2006 Nissan Sentra 1.8s 5 Speed
Had the stock clutch replaced after diagnosed weak pressure plate I was told. Axle seal blew a day after getting it back and being told it was a quart or so low. Then started hearing a light thud with clutch engaging from a stand still to a CLUNK/THUD when I would shift.
Found the transmission caulked slightly sideways with a smell of heat and the bell housing bolts to be backing out finger loose. Am I looking at a new transmission and clutch ( again ) being that everything is tight once again and I now have a whine with the clutch in neutral, still a slight thud and the jerky feeling of slipping in first if I accelerate to 3500 rpm ?
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Before you panic, I would have everything looked at again and retightened according to spec. You indicated that all of the screws seems to be backing out and that the transmission seemed to be put back together poorly.
With that said, take your Sentra back to your dealer and have one of his transmission specialists tighten each part of the transmission to spec with a torque wrench, not with an airgun.
Many times when technicians are in a hurry to get a job done so they can move on to another job, making a double fee if they are quick enough, they will use an airgun and wrench to torque things down. This automatically means the device is over torqued. An over-torqued transmission is going to perform poorly simply because it is too tight and parts that are supposed to be in one position — and would be if they were properly tightened to tolerance — are out of position. This means that you might end up with a skewed transmission.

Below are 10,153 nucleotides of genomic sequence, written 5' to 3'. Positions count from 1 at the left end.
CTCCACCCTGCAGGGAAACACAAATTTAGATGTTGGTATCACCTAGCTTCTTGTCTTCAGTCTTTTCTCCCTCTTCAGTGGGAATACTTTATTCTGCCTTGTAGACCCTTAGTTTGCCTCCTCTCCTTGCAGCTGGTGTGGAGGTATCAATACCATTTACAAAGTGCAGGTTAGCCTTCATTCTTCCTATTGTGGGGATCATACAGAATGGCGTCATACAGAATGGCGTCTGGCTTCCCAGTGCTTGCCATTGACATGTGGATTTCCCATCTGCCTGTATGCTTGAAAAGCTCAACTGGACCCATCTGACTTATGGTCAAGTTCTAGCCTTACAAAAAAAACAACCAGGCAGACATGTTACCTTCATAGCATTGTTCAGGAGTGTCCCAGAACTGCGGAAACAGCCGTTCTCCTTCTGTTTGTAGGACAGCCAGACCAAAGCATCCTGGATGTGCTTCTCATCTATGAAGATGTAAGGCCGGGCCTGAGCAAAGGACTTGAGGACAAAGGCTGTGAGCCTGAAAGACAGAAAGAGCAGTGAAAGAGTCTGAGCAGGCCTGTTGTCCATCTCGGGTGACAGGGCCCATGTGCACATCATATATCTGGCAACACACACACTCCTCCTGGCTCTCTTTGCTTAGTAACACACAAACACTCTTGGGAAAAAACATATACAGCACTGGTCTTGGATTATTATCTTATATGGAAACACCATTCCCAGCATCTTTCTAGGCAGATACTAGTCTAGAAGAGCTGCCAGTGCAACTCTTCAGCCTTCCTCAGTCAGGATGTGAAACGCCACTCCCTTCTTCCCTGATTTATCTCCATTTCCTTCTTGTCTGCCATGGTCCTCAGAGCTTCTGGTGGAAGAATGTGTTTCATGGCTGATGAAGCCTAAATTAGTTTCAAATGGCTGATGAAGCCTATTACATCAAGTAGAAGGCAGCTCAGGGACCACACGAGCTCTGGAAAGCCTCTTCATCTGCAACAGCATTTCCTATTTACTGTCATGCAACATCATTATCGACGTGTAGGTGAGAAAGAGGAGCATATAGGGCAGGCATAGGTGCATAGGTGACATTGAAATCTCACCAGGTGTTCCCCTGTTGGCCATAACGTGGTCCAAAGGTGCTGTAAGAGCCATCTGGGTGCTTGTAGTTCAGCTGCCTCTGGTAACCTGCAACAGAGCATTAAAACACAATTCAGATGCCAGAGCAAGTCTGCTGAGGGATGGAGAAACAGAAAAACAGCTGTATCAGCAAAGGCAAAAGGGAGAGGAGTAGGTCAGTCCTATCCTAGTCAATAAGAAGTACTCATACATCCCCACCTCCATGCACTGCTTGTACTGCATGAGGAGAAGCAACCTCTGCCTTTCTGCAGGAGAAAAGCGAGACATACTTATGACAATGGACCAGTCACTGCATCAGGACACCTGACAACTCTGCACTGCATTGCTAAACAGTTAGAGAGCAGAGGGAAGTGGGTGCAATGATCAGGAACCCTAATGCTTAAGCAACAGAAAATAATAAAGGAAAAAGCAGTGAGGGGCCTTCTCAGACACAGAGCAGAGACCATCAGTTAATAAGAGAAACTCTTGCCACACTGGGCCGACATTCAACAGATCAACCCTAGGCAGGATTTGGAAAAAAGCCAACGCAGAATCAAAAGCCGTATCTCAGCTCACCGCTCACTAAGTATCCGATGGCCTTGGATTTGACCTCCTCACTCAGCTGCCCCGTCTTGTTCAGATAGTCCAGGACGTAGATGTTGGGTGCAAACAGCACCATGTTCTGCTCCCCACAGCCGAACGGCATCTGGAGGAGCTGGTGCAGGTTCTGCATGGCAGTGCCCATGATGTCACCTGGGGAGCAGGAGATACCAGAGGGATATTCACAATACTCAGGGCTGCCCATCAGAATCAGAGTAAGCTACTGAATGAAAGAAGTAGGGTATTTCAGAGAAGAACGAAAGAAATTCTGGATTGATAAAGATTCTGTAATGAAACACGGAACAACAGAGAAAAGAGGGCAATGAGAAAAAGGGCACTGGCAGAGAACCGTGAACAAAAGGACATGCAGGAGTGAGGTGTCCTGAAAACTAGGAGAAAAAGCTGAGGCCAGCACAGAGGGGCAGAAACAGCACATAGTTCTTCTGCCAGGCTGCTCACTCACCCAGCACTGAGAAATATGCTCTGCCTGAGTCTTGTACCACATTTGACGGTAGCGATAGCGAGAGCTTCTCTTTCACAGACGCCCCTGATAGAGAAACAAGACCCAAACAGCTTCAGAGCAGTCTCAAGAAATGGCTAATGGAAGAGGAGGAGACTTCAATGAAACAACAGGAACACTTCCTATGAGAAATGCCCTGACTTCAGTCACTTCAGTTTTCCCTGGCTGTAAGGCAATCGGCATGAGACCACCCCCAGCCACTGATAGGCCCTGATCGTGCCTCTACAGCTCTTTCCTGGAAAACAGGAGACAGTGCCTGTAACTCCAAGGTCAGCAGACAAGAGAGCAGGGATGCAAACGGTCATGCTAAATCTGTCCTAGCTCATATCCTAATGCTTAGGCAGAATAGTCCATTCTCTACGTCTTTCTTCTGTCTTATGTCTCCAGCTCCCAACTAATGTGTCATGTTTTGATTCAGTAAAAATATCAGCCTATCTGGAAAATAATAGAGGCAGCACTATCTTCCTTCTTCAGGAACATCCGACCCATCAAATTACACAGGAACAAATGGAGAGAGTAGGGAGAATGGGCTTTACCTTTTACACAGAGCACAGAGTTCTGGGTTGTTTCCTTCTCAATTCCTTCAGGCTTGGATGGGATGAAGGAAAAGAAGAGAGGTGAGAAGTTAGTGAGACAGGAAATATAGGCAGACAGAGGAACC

Now I know that the dealer’s technician will likely complain because using a hand torque wrench and looking for the proper tolerances takes extra time. In the long run, I think it is worth it.
One other thing to have rechecked is the pressure plate assembly. That assembly is made up of not only the pressure plate but also the throw-out bearing as well as the friction plate and the flywheel facing. (When you press the clutch in, the throw-out bearing separates the pressure and friction plates so that you can shift your car without having the engine and drivetrain connected.
I am willing to bet you that your technician will find something improper about the repairs that were made. This could cost you as much as $800 — yes it is expensive — but it beats spending $2,750 for a new transmission and parts, doesn’t it?